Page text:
LHSAA forfeit rulings cause an even bigger playoff mess

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Garrett Mmahat

The LHSAA football playoffs are under way – and they are an even bigger mess than usual.

Reluctantly we have learned to live with the silly select/non-select structure that creates nine championship brackets in a state doesn’t have enough high school-football programs to warrant that many brackets.

We continue to dream that at some point the school principals responsible for this folly will someday prioritize the experience of their student-athletes, ditch the current system and allow select and non-selects schools of comparable enrollment to reunite.

But a more pressing issue has arisen with this year’s playoffs, and it’s a result of the LHSAA’s punishment of Brother Martin and De La Salle for those schools’ usage of players later deemed by the LHSAA to have been ineligible.

Both schools insist that the players were improperly ruled ineligible and they supplied paperwork that they believe supported that stance as part of appeals that were denied by the LHSAA.

This isn’t about the validity of the LHSAA’s ruling, but rather about its manner of administering punishment.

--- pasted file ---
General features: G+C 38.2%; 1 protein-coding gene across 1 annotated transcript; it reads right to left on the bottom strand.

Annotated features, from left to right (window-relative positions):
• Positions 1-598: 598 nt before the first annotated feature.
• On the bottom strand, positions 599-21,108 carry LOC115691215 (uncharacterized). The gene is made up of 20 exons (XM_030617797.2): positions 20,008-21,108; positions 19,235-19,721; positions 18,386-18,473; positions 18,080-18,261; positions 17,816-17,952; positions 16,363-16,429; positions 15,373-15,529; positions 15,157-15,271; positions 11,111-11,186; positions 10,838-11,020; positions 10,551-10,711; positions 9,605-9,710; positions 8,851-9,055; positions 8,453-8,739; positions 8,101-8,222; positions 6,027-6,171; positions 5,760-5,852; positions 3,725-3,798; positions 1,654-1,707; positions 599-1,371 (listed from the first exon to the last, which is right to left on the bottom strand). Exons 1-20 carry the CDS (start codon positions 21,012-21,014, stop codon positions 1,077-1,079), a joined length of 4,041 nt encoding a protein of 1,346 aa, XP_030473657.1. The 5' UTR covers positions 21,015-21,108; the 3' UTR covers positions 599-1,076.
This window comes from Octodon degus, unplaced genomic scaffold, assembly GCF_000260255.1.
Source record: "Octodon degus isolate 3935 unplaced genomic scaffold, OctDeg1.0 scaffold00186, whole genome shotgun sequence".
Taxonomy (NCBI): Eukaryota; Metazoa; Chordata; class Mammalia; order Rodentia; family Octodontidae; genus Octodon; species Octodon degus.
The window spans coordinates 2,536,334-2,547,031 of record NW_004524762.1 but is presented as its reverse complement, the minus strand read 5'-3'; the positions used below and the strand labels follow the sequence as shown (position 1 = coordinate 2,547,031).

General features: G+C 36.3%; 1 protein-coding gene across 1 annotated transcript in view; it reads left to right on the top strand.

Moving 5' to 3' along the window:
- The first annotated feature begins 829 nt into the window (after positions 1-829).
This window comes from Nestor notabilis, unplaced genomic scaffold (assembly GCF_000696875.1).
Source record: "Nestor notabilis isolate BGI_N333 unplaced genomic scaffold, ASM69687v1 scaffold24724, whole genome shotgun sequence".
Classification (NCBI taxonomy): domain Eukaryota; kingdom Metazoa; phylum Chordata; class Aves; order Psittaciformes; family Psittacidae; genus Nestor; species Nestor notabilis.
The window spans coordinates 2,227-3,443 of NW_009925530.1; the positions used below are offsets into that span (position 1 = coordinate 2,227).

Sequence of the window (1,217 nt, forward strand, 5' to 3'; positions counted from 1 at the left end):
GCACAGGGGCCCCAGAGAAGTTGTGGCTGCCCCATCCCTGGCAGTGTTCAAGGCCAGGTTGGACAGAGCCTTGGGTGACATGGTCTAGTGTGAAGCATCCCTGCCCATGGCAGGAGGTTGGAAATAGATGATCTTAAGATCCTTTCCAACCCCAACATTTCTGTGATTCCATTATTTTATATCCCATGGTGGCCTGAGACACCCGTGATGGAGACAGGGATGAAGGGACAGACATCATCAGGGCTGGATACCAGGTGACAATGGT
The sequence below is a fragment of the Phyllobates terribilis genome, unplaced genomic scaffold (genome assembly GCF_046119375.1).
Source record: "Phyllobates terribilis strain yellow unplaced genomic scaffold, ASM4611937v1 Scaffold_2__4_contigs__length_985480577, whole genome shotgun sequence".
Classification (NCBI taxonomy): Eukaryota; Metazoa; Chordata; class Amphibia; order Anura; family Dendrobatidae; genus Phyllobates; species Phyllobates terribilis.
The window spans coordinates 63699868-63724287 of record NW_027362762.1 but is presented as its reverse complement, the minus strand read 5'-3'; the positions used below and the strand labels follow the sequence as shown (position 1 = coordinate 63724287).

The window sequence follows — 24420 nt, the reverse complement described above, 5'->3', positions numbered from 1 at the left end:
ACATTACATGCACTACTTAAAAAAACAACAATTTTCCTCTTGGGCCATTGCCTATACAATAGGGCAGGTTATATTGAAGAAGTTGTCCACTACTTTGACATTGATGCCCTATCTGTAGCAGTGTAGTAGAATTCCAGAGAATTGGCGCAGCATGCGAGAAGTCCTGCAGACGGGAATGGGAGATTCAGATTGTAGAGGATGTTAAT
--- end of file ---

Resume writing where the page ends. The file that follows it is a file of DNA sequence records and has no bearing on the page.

The LHSAA ruled that Brother Martin must forfeit its first five games – wins against East Ascension, Jesuit, St. Augustine, Rummel and Shaw – and De La Salle must forfeit its first six games, four of which were wins.

Brother Martin figured to be the No. 2 seed in Division I before the forfeits and wound up No. 11 after forfeits. De La Salle figured to be the No. 3 seed in Division II before the forfeits and wound up No. 11 after the forfeits.

The LHSAA bases its seedings on power points – a formula that factors in wins and losses, strength of schedule and a willingness of schools to challenge themselves by scheduling non-district opponents from higher classifications.

The purpose of the power points is to have an objective method for evaluating teams so they are rewarded appropriately for their performance on the field.

Sounds good.